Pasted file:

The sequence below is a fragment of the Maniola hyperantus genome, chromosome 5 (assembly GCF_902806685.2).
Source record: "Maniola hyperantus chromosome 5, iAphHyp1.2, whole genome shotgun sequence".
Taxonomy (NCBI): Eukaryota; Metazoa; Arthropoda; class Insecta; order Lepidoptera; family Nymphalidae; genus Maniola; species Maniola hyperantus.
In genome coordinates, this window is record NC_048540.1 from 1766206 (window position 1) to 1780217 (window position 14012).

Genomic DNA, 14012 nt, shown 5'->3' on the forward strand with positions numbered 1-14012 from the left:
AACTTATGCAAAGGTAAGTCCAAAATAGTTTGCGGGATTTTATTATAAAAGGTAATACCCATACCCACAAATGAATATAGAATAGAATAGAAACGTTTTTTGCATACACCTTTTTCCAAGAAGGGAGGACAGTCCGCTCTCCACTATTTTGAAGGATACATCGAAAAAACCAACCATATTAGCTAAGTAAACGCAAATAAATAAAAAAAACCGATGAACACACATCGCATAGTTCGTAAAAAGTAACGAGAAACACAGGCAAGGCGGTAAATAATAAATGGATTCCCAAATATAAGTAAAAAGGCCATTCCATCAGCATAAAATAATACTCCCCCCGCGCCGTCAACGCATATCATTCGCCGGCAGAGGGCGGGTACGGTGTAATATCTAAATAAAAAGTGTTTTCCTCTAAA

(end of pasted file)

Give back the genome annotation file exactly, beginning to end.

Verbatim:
The sequence below is a fragment of the Maniola hyperantus genome, chromosome 5 (assembly GCF_902806685.2).
Source record: "Maniola hyperantus chromosome 5, iAphHyp1.2, whole genome shotgun sequence".
Taxonomy (NCBI): Eukaryota; Metazoa; Arthropoda; class Insecta; order Lepidoptera; family Nymphalidae; genus Maniola; species Maniola hyperantus.
In genome coordinates, this window is record NC_048540.1 from 1766206 (window position 1) to 1780217 (window position 14012).

Genomic DNA, 14012 nt, shown 5'->3' on the forward strand with positions numbered 1-14012 from the left:
AACTTATGCAAAGGTAAGTCCAAAATAGTTTGCGGGATTTTATTATAAAAGGTAATACCCATACCCACAAATGAATATAGAATAGAATAGAAACGTTTTTTGCATACACCTTTTTCCAAGAAGGGAGGACAGTCCGCTCTCCACTATTTTGAAGGATACATCGAAAAAACCAACCATATTAGCTAAGTAAACGCAAATAAATAAAAAAAACCGATGAACACACATCGCATAGTTCGTAAAAAGTAACGAGAAACACAGGCAAGGCGGTAAATAATAAATGGATTCCCAAATATAAGTAAAAAGGCCATTCCATCAGCATAAAATAATACTCCCCCCGCGCCGTCAACGCATATCATTCGCCGGCAGAGGGCGGGTACGGTGTAATATCTAAATAAAAAGTGTTTTCCTCTAAA